Wednesday, 21 April 2010

Muddled thinking

On the website of today's Guardian newspaper (London), Keith Kahn-Harris and Joel Schalit argue that progressive Zionists, preparing for the failure of Obama's peace plan, should start thinking about a new model of statehood – "an Israel-Palestine like no other nation", they dub it.

In rethinking Israel-Palestine, they say, Jews can find inspiration from Zionism itself. "Zionism has never been a purely a political ideology. In the work of early Zionists such as Ahad Ha'am, we find a vision of Israel as a global Jewish cultural hub. Now is the time to consider what such visions might mean in a post-two-state context.

"Developing Plan B is a long-term goal. In the short term, Jews need to focus on reforming Israeli politics. Any Israel that remains an occupying power, that discriminates against its own Arab citizenry, not only compromises its own democracy, but will never let a Palestinian state function democratically either. If democracy is the ultimate solution to the Palestinian-Israeli conflict, since Israel is the stronger party, it has to be fixed in Israel first."

It is extremely difficult to get to grips with what the authors are saying, either in terms of their analysis of present circumstances, or their proposals for future action. What does emerge is that a majority of Israelis favour the two-state solution to the Israel-Palestine impasse (presumably Kahn-Harris and Schalit do not), and that this accords with the US government's declared intention. But the devil, as so often, is in the detail.

The desired objective is a sovereign Palestinian state sitting alongside an Israel with secure borders. The Fatah-led Palestinian Authority has been prepared, with many an if and but, to enter into arms-length discussions with Israel aimed at reaching agreement on such an outcome. The problem is the conflict that is tearing the Palestinian body politic apart. Hamas, which though elected to the PA on a majority, later turned on its Fatah partners and seized control of the Gaza strip in a bloody coup. Hamas and Fatah are literally at daggers drawn.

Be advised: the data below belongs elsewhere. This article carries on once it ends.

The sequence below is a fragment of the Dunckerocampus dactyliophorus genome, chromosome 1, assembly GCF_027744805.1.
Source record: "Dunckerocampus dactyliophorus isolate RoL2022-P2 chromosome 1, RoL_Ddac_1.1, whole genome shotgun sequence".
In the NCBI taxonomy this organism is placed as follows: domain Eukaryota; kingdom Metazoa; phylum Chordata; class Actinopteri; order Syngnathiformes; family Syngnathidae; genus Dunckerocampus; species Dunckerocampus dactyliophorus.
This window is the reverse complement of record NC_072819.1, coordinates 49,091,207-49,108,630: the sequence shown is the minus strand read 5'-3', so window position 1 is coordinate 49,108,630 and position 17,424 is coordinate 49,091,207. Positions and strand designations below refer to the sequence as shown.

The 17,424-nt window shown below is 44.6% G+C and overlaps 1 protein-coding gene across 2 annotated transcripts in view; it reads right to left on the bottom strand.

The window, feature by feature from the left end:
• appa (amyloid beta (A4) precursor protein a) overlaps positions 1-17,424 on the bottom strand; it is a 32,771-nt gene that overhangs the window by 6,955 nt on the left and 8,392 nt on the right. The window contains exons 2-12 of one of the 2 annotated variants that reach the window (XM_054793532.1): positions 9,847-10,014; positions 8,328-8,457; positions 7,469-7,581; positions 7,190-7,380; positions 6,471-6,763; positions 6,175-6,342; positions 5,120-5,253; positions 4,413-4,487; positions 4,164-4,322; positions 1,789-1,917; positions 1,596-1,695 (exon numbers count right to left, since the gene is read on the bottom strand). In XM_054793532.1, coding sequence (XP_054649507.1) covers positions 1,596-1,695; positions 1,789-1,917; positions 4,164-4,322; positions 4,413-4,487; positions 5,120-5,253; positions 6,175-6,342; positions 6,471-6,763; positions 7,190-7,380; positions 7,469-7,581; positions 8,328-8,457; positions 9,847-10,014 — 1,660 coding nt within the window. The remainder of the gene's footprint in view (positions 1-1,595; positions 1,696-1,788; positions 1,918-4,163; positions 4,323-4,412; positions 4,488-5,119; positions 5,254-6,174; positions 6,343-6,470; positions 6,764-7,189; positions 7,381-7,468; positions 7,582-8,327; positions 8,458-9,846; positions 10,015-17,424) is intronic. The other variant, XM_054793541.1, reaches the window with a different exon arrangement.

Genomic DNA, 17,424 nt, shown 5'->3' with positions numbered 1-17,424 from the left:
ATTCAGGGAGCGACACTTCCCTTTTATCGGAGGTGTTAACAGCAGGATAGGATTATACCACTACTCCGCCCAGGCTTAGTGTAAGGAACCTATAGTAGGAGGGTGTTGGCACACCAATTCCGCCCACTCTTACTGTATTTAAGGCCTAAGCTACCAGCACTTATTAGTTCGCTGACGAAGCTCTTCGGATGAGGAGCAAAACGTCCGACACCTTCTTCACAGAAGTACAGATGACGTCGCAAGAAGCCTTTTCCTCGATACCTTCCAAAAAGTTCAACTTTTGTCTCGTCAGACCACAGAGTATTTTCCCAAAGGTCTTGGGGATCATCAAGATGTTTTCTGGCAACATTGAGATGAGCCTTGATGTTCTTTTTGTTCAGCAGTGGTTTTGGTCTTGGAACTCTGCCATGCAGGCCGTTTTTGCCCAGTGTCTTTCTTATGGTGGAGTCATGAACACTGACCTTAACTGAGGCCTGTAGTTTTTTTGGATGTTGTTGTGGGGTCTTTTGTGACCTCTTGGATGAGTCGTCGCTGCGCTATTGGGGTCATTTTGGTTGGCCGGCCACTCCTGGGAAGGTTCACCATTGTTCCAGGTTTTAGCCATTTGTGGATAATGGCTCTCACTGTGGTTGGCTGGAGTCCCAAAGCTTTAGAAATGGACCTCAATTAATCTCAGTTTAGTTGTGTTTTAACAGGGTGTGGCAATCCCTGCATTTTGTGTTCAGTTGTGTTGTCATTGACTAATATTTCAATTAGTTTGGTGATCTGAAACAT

Hamas is unequivocally in the rejectionist camp where an accommodation with Israel is concerned. It is an essential component of the Hamas-Hizbollah-Iran-Syria axis which is totally opposed to any accommodation with Israel.

The Obama administration has perceived that what is essentially required is not simply a solution to the Israel-Palestine problem, but what they term, "a comprehensive peace in the Middle East". They have been seeking somehow to "eliminate the negative", to come to some sort of accommodation with Iran and Syria - and through them, Hamas and HIzbollah, and through Syria, Lebanon.

The buzz word in the early days was "engagement". That is why Obama spoke directly to the Muslim world in his June 2009 Cairo speech, why he has directed personal video appeals to the Iranian people on two separate occasions. But so far his efforts have yielded few results. Iran is as obdurate as ever in its pursuit of nuclear power, and Obama's tone has hardened. He specifically excluded Iran, as a "rogue state", from his recent declaration forswearing the possibility of a first nuclear strike by the USA. And Washington is actively seeking a fourth set of UN sanctions against Iran for persisting in enriching uranium.

As for Syria, engagement has failed there too, so far. The recent news that Syria has been supplying sophisticated Scud missiles to Hizbollah, arming them for a possible further conflict with Israel, has aroused ire in the States. The President's idea of re-establishing a US ambassador in Damascus, on the point of being ratified, is now on hold.

The moral? Good intentions as regards a two-state solution for Israel-Palestine are not enough. Something more is needed to create the conditions in which a two-state solution could be brought about and stick. Something dramatic, has been suggested – something like a Sadat-type visit to Jerusalem and Ramallah by Barack Obama, and a declaration delivered in Israel's parliament, the Knesset, and in the PA parliament building.

But then, we all remember what happened to Anwar Sadat.

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